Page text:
Types of Constructors in C#
Constructors in C# are special methods within a class that are responsible for initializing the object's state when an instance of the class is created. They have the same name as the class and can have various forms and access modifiers.
There are two types of constructors in C#: default constructors and parameterized constructors.
A default constructor is automatically provided by the C# compiler if you don't define any constructors in your class. It initializes the object with default values (e.g., numeric types with 0, reference types with null).
A parameterized constructor allows you to initialize an object with specific values provided as arguments when the object is created.
Example of creating an instance with a parameterized constructor:
You can define multiple constructors in a class with different parameter lists, a technique called constructor overloading.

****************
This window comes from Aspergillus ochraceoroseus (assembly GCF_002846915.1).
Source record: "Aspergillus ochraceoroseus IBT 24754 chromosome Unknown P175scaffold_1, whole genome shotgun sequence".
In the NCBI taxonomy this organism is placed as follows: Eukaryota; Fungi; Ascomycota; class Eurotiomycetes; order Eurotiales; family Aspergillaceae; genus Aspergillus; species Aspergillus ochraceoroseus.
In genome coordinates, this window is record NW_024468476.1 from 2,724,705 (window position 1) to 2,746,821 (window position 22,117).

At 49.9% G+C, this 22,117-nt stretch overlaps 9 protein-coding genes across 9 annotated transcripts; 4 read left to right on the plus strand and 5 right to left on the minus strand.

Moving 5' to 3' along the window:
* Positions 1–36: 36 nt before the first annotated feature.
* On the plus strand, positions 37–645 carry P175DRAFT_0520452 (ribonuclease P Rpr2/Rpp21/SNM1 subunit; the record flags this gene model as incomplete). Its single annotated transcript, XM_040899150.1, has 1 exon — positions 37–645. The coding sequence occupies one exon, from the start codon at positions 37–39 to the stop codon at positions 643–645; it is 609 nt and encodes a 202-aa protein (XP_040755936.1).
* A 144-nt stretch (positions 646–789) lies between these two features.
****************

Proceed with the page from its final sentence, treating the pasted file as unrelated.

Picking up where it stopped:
This allows you to create objects using different sets of parameters:
A static constructor is used to initialize static members of a class. It's called automatically before any static members are accessed or any static methods are called, and it cannot have parameters.
The static constructor runs once when the class is first used:
A private constructor prevents the class from being instantiated directly from outside the class. It's often used in singleton patterns or to create utility classes with only static members.
In this example, you can't create a Singleton object directly; you must use the Instance property.
Constructors in C# are special methods within classes used for initializing objects when they are created. They can be default constructors provided by the compiler, parameterized constructors that accept arguments for custom initialization, or static constructors for initializing static members. Constructor overloading allows multiple constructors with different parameter lists, and private constructors can restrict direct instantiation of a class, making them essential for managing object initialization and behavior in C# programs.